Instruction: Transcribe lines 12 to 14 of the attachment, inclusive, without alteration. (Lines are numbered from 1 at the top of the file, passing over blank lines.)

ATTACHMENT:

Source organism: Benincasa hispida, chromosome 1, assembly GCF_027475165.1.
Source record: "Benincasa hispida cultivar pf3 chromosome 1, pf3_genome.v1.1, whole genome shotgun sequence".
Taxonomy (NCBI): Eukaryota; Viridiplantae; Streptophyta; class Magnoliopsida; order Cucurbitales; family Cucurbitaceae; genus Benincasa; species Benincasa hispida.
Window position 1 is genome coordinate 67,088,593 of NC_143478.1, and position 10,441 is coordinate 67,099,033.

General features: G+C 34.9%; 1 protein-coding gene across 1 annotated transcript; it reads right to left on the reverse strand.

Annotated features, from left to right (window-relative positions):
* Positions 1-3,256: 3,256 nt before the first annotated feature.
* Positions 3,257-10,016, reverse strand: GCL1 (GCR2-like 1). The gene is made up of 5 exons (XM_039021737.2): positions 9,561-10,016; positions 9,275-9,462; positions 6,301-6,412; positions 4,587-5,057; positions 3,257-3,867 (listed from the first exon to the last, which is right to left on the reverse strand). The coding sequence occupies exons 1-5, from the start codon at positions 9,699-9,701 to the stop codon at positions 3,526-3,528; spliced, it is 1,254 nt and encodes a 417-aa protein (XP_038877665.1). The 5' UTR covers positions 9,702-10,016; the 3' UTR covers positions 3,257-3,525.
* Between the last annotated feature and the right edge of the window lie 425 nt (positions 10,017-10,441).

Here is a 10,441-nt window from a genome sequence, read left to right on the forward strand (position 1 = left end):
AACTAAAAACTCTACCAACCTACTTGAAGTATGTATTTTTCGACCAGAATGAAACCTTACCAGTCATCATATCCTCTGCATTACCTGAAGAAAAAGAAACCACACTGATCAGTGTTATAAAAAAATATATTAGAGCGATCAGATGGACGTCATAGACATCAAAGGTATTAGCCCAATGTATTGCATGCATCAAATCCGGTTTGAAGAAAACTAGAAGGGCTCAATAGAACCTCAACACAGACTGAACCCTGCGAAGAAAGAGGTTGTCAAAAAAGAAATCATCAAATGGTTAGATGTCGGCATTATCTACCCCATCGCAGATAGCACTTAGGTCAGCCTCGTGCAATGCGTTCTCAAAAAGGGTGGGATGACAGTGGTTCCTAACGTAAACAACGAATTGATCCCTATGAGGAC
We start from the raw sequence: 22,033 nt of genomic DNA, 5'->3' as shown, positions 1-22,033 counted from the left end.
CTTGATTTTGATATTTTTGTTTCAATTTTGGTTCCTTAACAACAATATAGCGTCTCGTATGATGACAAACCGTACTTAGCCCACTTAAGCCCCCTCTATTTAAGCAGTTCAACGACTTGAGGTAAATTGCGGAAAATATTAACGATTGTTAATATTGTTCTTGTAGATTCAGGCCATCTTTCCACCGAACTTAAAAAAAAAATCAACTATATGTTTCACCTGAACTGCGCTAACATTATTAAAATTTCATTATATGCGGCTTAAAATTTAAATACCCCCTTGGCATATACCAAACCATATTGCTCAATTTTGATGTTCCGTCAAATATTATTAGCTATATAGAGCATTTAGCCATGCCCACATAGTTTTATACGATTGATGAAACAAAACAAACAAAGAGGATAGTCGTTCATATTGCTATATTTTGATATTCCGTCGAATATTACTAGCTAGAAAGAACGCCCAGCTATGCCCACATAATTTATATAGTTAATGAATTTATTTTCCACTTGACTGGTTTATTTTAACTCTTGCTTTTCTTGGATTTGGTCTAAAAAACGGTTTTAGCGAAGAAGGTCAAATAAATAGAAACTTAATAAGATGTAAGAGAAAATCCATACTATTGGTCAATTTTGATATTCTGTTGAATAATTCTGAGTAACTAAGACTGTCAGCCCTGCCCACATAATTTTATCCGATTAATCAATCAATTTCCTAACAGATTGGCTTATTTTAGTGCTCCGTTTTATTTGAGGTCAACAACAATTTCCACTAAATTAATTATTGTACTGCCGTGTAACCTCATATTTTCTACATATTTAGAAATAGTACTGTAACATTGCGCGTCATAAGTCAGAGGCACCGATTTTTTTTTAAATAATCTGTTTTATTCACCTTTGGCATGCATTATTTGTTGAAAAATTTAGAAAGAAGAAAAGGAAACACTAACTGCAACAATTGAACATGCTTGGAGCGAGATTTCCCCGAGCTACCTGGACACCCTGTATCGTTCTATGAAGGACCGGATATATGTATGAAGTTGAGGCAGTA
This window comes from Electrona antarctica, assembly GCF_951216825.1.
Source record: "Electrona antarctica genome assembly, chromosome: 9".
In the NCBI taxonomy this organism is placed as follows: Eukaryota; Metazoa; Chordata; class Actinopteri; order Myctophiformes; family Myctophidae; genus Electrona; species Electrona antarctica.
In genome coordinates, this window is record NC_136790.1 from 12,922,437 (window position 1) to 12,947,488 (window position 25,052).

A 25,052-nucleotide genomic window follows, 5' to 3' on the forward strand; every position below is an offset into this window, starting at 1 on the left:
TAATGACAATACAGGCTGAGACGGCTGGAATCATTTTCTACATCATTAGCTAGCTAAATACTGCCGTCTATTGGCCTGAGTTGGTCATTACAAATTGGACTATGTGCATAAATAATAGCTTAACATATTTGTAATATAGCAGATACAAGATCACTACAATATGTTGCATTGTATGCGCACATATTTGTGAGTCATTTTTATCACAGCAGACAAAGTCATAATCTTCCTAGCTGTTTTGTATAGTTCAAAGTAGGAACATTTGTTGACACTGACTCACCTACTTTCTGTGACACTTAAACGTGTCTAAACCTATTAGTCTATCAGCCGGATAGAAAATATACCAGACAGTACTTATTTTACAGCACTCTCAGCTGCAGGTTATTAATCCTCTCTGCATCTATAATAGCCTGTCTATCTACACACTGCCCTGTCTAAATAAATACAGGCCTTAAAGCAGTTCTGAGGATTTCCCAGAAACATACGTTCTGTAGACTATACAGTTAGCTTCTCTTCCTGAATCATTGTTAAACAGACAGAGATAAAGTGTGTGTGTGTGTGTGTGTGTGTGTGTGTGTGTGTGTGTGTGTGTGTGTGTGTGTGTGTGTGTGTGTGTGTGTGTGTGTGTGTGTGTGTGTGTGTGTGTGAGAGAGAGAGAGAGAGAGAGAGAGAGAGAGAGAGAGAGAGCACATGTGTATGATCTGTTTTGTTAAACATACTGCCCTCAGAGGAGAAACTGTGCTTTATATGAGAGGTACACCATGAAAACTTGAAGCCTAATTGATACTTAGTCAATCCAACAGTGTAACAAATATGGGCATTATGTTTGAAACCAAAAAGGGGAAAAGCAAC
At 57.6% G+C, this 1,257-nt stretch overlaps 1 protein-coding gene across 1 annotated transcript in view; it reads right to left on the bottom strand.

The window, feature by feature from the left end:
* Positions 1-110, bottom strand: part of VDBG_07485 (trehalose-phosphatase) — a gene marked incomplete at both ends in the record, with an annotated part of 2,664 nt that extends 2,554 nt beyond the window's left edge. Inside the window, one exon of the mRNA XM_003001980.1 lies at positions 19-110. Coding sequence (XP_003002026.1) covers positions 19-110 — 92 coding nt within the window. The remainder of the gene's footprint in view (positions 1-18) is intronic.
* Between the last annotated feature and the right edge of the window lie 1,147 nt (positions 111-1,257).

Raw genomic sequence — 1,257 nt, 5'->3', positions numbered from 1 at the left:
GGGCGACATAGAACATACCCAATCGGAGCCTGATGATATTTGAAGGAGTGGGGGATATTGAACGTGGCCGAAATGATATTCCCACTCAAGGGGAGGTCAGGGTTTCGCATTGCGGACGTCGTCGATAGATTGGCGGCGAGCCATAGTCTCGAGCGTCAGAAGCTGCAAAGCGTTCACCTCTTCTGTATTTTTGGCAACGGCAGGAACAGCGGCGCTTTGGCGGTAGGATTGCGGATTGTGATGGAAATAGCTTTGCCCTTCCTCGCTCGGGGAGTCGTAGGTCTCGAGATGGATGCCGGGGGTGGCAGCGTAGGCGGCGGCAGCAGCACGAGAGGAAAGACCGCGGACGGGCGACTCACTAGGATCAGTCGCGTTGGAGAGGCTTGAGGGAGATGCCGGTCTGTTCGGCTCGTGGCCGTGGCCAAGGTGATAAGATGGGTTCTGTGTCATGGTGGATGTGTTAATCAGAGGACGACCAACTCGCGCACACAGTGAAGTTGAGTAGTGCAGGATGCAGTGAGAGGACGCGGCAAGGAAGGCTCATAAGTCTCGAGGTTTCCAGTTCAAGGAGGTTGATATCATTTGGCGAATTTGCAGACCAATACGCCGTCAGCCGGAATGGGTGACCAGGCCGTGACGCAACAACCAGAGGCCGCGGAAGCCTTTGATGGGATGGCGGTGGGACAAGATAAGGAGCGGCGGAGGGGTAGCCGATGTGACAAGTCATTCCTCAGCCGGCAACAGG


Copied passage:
We start from the raw sequence: 22,033 nt of genomic DNA, 5'->3' as shown, positions 1-22,033 counted from the left end.
CTTGATTTTGATATTTTTGTTTCAATTTTGGTTCCTTAACAACAATATAGCGTCTCGTATGATGACAAACCGTACTTAGCCCACTTAAGCCCCCTCTATTTAAGCAGTTCAACGACTTGAGGTAAATTGCGGAAAATATTAACGATTGTTAATATTGTTCTTGTAGATTCAGGCCATCTTTCCACCGAACTTAAAAAAAAAATCAACTATATGTTTCACCTGAACTGCGCTAACATTATTAAAATTTCATTATATGCGGCTTAAAATTTAAATACCCCCTTGGCATATACCAAACCATATTGCTCAATTTTGATGTTCCGTCAAATATTATTAGCTATATAGAGCATTTAGCCATGCCCACATAGTTTTATACGATTGATGAAACAAAACAAACAAAGAGGATAGTCGTTCATATTGCTATATTTTGATATTCCGTCGAATATTACTAGCTAGAAAGAACGCCCAGCTATGCCCACATAATTTATATAGTTAATGAATTTATTTTCCACTTGACTGGTTTATTTTAACTCTTGCTTTTCTTGGATTTGGTCTAAAAAACGGTTTTAGCGAAGAAGGTCAAATAAATAGAAACTTAATAAGATGTAAGAGAAAATCCATACTATTGGTCAATTTTGATATTCTGTTGAATAATTCTGAGTAACTAAGACTGTCAGCCCTGCCCACATAATTTTATCCGATTAATCAATCAATTTCCTAACAGATTGGCTTATTTTAGTGCTCCGTTTTATTTGAGGTCAACAACAATTTCCACTAAATTAATTATTGTACTGCCGTGTAACCTCATATTTTCTACATATTTAGAAATAGTACTGTAACATTGCGCGTCATAAGTCAGAGGCACCGATTTTTTTTTAAATAATCTGTTTTATTCACCTTTGGCATGCATTATTTGTTGAAAAATTTAGAAAGAAGAAAAGGAAACACTAACTGCAACAATTGAACATGCTTGGAGCGAGATTTCCCCGAGCTACCTGGACACCCTGTATCGTTCTATGAAGGACCGGATATATGTATGAAGTTGAGGCAGTA
This window comes from Electrona antarctica, assembly GCF_951216825.1.